I also had the privilege of being introduced to and visiting with Cinda and Linea Johnson.  This past May their book titled “Perfect Chaos: A Daughter’s Journey to Survive Bipolar, a Mother’s Struggle to Save Her” was published and released by St. Martin’s Press.  To learn more about their journey and to purchase a copy you can click here: http://www.amazon.com/Perfect-Chaos-Daughters-Journey-Struggle/dp/0312581823/ref=sr_1_1?s=books&ie=UTF8&qid=1343236171&sr=1-1&keywords=perfect+chaos.  I can’t begin to tell you how amazing they both are!  Again, I knew when I met Cinda and Linea that they are phenomenal ladies.  They actually took the time to listen to my story.  There we sat in a sticky, hot catering tent with the whir of an exhausted portable air conditioner in the background visiting about mental illness and it’s effects.  Their level of empathy helped me in not feeling alone as we cope with the challenges of having a loved one ourselves who lives with bipolar disorder.  For the first time I connected with a mother who “got me.”  Cinda knew just what I was talking about.  I felt a sense of empowerment as I listened to both of them.  I owe them a huge debt of gratitude because they have shown me, as well as millions of others, that it is okay to talk about mental illness, that we are not alone and that we can heal.  Thank you Cinda and Linea for empowering this Mom!  I am so very proud to say that I know you!  In addition to their book, Linea recently shared her story on the Depression and Bipolar Support Alliance (DBSA)  website.  I encourage you to check it out!  From the heart I thank you both!

I also had the pleasure of meeting and working with Nanci Schiman, Program Manager for The Balanced Mind Foundation formerly known as the Child Adolescent and Bipolar Foundation.  I believe that she is in this picture helping with volunteer coordination at the volunteer check-in tent.  When I think back to last summer I remember Nanci and I delivering water to the build crew.  There we were.  We had never met prior to the build, and yet we were driving around in her rental car trying to find our way around the set.  I was so comfortable with Nanci that as we bounced along the road (which wasn’t a road!  It was just an area marked off for cars to drive on!) I laughed and told her she was awesome!  Before we all knew it the time had flown, and she had to leave.  But a life changing connection was made.  I say with great pride that I am now one of Nanci’s volunteers with The Balanced Mind Foundation.  I love it!  It is the most awesome volunteer work!  And I get to pay it forward so-to-speak and help families in a similar situation to mine.  What a gift it was to meet Nanci.  Thank you Nanci!  I am so proud to know you, and thank you for the wonderful opportunity you gave me!

And…as you can tell,  I could keep going, but I’ll stop here for now.  There is no possible way that I can begin to capture in one blog post all the good that happened in Ottawa.  My hope is that maybe a spark will be lit and maybe some of you will be inspired to get involved in volunteerism if you are not already.  In my experience, it is beyond rewarding.  In time I will share more stories about our volunteer experiences and the amazing people Bill and I meet.  For now, I do want to list some other names that immediately cross my mind as I recall last summer: Jayne Rae-Altic, Keith Anderson, Janine Byrne, Ricky Canlapan, Marguerite Davis, Theresa Emerson, Ashley Erlinger, Erin Hazen, Chris Hendrix, Birgit Imkamp, Craig Layman, Shelby Norris, Emily and Kevin Smith, Robin Walker, Stephanie Williamson, Jim Watkins, Tori Wilson and Pat Winegardner.  There are so many more, and I have not forgot you!  I never will!  Thank you from the heart everyone for the volunteer experience of a lifetime!

I wish the same healthy connections and experiences for those of you reading this!  May we all continue to connect, learn and grow from one another.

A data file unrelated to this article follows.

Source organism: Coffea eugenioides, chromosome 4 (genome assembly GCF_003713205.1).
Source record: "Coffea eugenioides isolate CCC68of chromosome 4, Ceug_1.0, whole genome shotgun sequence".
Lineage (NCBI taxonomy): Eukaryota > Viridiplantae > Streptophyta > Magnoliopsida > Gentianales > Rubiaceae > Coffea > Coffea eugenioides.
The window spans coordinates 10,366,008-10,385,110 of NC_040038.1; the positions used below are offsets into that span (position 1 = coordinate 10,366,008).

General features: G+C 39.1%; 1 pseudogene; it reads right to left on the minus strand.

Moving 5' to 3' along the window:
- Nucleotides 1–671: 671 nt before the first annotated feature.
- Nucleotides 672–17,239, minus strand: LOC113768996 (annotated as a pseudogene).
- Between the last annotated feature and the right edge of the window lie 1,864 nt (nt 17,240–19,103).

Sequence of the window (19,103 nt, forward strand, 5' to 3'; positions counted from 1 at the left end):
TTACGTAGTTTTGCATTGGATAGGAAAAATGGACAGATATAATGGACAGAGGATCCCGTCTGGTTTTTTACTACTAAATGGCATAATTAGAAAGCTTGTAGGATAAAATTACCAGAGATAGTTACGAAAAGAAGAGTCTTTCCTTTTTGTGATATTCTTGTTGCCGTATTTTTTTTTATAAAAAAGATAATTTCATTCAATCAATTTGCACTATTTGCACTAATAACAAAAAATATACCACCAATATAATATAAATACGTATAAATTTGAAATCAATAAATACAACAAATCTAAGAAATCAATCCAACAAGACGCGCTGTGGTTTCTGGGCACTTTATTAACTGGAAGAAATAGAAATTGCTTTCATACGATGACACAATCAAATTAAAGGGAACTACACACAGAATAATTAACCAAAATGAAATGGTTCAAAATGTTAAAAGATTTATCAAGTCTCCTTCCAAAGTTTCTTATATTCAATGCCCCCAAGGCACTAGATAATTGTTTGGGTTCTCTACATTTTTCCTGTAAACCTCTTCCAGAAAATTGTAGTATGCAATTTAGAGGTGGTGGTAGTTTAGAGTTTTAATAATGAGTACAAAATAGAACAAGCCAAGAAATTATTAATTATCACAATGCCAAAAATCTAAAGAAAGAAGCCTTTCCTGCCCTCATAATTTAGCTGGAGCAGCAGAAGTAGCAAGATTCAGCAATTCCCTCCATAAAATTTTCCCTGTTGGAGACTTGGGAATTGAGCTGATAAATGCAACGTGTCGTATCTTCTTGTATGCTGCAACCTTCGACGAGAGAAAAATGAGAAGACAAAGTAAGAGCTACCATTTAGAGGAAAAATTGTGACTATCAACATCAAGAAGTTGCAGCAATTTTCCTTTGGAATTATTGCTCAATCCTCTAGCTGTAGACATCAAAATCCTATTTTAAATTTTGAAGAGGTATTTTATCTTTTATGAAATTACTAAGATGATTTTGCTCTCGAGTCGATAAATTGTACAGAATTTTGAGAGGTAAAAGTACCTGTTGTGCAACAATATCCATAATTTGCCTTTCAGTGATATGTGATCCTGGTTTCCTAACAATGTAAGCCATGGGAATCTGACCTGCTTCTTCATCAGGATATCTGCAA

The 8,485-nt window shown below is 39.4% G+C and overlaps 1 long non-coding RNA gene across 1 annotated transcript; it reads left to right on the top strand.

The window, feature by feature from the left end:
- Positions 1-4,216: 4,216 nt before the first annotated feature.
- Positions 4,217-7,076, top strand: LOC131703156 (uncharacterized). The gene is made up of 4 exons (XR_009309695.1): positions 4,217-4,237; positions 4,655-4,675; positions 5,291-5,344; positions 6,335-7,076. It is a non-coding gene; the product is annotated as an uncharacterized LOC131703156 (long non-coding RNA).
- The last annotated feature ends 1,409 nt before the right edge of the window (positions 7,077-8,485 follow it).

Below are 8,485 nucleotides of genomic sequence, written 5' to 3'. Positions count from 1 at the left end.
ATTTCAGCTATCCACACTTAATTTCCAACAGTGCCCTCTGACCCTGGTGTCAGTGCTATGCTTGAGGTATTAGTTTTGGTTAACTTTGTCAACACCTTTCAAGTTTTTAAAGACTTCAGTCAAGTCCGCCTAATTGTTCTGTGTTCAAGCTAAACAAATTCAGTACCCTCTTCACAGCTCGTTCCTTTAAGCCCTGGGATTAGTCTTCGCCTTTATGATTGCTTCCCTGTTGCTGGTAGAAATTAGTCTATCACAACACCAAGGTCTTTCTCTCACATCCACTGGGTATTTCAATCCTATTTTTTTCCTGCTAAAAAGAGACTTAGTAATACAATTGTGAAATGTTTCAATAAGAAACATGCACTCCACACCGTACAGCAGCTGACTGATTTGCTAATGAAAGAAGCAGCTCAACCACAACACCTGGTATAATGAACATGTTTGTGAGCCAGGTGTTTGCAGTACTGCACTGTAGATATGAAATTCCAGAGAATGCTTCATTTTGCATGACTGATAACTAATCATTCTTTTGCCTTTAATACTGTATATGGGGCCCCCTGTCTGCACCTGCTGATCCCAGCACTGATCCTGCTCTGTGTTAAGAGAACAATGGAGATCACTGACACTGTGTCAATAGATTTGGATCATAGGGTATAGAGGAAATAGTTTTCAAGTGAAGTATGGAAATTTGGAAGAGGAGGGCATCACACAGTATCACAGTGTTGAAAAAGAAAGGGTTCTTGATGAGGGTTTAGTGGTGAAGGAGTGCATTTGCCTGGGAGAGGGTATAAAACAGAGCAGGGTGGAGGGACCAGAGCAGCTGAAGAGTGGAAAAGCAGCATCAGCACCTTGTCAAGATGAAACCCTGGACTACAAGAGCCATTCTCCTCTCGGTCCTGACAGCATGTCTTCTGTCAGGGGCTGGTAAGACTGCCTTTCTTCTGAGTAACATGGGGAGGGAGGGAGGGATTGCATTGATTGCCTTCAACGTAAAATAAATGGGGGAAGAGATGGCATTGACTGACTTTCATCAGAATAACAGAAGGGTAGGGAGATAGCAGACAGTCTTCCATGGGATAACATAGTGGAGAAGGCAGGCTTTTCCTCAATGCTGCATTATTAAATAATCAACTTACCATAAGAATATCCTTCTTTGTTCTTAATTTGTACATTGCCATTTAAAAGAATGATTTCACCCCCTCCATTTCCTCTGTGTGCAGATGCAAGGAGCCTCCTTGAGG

Growing stronger…

Healthy Change On the Move…Change Agent Youth M.O.V.E.

Kim and I were honored to be invited to and attend a special Children’s Mental Health Committee meeting last Friday at Chestnut Health Systems.  The focus topic was Youth M.O.V.E. Illinois.  Mary Pat Dejarnette, Region V Family Leadership Coordinator, from the Karla Smith Foundation graciously invited us to attend the meeting with her since she is aware that Kim has been seeking a healthy way to share her story and use her voice in advocating for others her age, especially in the realm of mental health.

So…what exactly is Youth M.O.V.E. Illinois?  They are one of 32 statewide chapters across the country helping to fulfill the mission of Youth M.O.V.E. National.  I think the Youth M.O.V.E. National website explains their mission best by saying, “Youth M.O.V.E National is a youth led national organization devoted to improving services and systems that support positive growth and development by uniting the voices of individuals who have lived experience in various systems including mental health, juvenile justice, education and child welfare.”

And…what are Youth M.O.V.E. National’s goals?  “…to assist in developing the Youth Leadership program at meetings, to create youth movement principles and policies, to develop training tools, guides and other documents, to unite the voices and causes of youth, to act as consultants to youth, providers families and other adults, to provide national youth leadership representing youth served by mental health and other youth-serving systems and to coach others in the area of authentic youth involvement.”

How encouraging!  There is meaningful change taking place that takes into account our nations youth!  And even more encouraging is that the changes taking place come from voices of experience.

It is exciting that there are organizations that exist today that not only support our youth but encourage our youth, with real world experience in various systems, to use their voices to create positive, meaningful change.  If you are interested in learning more about Youth M.O.V.E. National or starting a chapter you can find more information about them on their website: http://www.youthmovenational.org/.  And if you are interested in learning more about how to get involved with Youth M.O.V.E. Illinois you can check out their website here: http://youthmoveillinois.blogspot.com/.  I encourage you to check them out and learn how you can become a change agent too!

Growing stronger…


Youth M.O.V.E. Illinois.  Accessed on June 22, 2012 at http://youthmoveillinois.blogspot.com/

Youth M.O.V.E. National.  Accessed on June 22, 2012 at http://www.youthmovenational.org/